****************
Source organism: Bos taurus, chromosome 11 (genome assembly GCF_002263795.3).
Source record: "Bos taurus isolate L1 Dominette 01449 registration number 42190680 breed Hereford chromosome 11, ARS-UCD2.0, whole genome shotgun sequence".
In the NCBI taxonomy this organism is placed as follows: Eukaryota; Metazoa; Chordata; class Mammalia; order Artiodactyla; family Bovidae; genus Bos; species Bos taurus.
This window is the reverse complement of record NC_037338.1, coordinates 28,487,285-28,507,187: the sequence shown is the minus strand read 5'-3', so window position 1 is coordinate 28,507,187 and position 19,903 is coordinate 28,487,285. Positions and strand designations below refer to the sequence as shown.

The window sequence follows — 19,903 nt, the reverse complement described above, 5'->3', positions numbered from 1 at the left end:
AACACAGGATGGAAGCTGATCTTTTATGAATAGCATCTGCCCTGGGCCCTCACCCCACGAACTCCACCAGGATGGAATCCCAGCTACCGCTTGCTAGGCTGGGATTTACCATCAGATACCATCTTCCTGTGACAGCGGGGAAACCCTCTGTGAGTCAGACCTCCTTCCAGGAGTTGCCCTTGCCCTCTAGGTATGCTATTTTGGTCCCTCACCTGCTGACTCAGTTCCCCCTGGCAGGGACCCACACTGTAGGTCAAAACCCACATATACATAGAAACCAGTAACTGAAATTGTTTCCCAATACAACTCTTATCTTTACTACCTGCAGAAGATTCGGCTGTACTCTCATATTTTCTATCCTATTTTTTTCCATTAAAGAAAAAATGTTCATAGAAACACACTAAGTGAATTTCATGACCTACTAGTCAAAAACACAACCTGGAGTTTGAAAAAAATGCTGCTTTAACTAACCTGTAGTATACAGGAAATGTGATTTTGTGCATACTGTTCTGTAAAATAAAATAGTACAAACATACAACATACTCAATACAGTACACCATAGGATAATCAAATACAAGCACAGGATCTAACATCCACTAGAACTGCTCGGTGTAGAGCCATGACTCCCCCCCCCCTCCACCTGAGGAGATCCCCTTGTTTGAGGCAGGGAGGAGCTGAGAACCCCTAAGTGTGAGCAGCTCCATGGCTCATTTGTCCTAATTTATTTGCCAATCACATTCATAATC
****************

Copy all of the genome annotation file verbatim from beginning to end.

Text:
Source organism: Bos taurus, chromosome 11 (genome assembly GCF_002263795.3).
Source record: "Bos taurus isolate L1 Dominette 01449 registration number 42190680 breed Hereford chromosome 11, ARS-UCD2.0, whole genome shotgun sequence".
In the NCBI taxonomy this organism is placed as follows: Eukaryota; Metazoa; Chordata; class Mammalia; order Artiodactyla; family Bovidae; genus Bos; species Bos taurus.
This window is the reverse complement of record NC_037338.1, coordinates 28,487,285-28,507,187: the sequence shown is the minus strand read 5'-3', so window position 1 is coordinate 28,507,187 and position 19,903 is coordinate 28,487,285. Positions and strand designations below refer to the sequence as shown.

The window sequence follows — 19,903 nt, the reverse complement described above, 5'->3', positions numbered from 1 at the left end:
AACACAGGATGGAAGCTGATCTTTTATGAATAGCATCTGCCCTGGGCCCTCACCCCACGAACTCCACCAGGATGGAATCCCAGCTACCGCTTGCTAGGCTGGGATTTACCATCAGATACCATCTTCCTGTGACAGCGGGGAAACCCTCTGTGAGTCAGACCTCCTTCCAGGAGTTGCCCTTGCCCTCTAGGTATGCTATTTTGGTCCCTCACCTGCTGACTCAGTTCCCCCTGGCAGGGACCCACACTGTAGGTCAAAACCCACATATACATAGAAACCAGTAACTGAAATTGTTTCCCAATACAACTCTTATCTTTACTACCTGCAGAAGATTCGGCTGTACTCTCATATTTTCTATCCTATTTTTTTCCATTAAAGAAAAAATGTTCATAGAAACACACTAAGTGAATTTCATGACCTACTAGTCAAAAACACAACCTGGAGTTTGAAAAAAATGCTGCTTTAACTAACCTGTAGTATACAGGAAATGTGATTTTGTGCATACTGTTCTGTAAAATAAAATAGTACAAACATACAACATACTCAATACAGTACACCATAGGATAATCAAATACAAGCACAGGATCTAACATCCACTAGAACTGCTCGGTGTAGAGCCATGACTCCCCCCCCCCTCCACCTGAGGAGATCCCCTTGTTTGAGGCAGGGAGGAGCTGAGAACCCCTAAGTGTGAGCAGCTCCATGGCTCATTTGTCCTAATTTATTTGCCAATCACATTCATAATC